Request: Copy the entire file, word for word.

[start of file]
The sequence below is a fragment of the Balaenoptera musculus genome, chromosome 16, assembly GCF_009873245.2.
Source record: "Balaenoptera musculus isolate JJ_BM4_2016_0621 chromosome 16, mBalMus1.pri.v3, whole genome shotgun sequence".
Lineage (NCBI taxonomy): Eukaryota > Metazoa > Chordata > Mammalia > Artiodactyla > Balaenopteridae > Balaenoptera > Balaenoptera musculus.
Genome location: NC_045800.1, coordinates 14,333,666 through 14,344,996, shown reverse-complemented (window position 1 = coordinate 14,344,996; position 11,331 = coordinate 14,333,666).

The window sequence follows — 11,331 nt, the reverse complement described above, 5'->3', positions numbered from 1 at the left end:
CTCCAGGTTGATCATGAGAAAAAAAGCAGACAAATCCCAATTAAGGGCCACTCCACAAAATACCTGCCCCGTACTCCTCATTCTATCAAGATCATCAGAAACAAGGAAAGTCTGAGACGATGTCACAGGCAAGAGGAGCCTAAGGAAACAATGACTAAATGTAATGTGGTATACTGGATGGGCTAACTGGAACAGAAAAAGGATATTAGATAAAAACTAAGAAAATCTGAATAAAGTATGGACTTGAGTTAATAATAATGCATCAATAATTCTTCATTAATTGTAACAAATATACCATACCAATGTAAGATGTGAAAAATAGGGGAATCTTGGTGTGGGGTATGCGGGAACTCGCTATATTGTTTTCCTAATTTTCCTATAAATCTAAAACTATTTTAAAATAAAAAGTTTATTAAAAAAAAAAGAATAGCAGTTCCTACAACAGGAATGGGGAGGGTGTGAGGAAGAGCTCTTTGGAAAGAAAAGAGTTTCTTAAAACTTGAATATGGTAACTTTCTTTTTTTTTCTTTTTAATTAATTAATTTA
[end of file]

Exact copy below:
The sequence below is a fragment of the Balaenoptera musculus genome, chromosome 16, assembly GCF_009873245.2.
Source record: "Balaenoptera musculus isolate JJ_BM4_2016_0621 chromosome 16, mBalMus1.pri.v3, whole genome shotgun sequence".
Lineage (NCBI taxonomy): Eukaryota > Metazoa > Chordata > Mammalia > Artiodactyla > Balaenopteridae > Balaenoptera > Balaenoptera musculus.
Genome location: NC_045800.1, coordinates 14,333,666 through 14,344,996, shown reverse-complemented (window position 1 = coordinate 14,344,996; position 11,331 = coordinate 14,333,666).

The window sequence follows — 11,331 nt, the reverse complement described above, 5'->3', positions numbered from 1 at the left end:
CTCCAGGTTGATCATGAGAAAAAAAGCAGACAAATCCCAATTAAGGGCCACTCCACAAAATACCTGCCCCGTACTCCTCATTCTATCAAGATCATCAGAAACAAGGAAAGTCTGAGACGATGTCACAGGCAAGAGGAGCCTAAGGAAACAATGACTAAATGTAATGTGGTATACTGGATGGGCTAACTGGAACAGAAAAAGGATATTAGATAAAAACTAAGAAAATCTGAATAAAGTATGGACTTGAGTTAATAATAATGCATCAATAATTCTTCATTAATTGTAACAAATATACCATACCAATGTAAGATGTGAAAAATAGGGGAATCTTGGTGTGGGGTATGCGGGAACTCGCTATATTGTTTTCCTAATTTTCCTATAAATCTAAAACTATTTTAAAATAAAAAGTTTATTAAAAAAAAAAGAATAGCAGTTCCTACAACAGGAATGGGGAGGGTGTGAGGAAGAGCTCTTTGGAAAGAAAAGAGTTTCTTAAAACTTGAATATGGTAACTTTCTTTTTTTTTCTTTTTAATTAATTAATTTA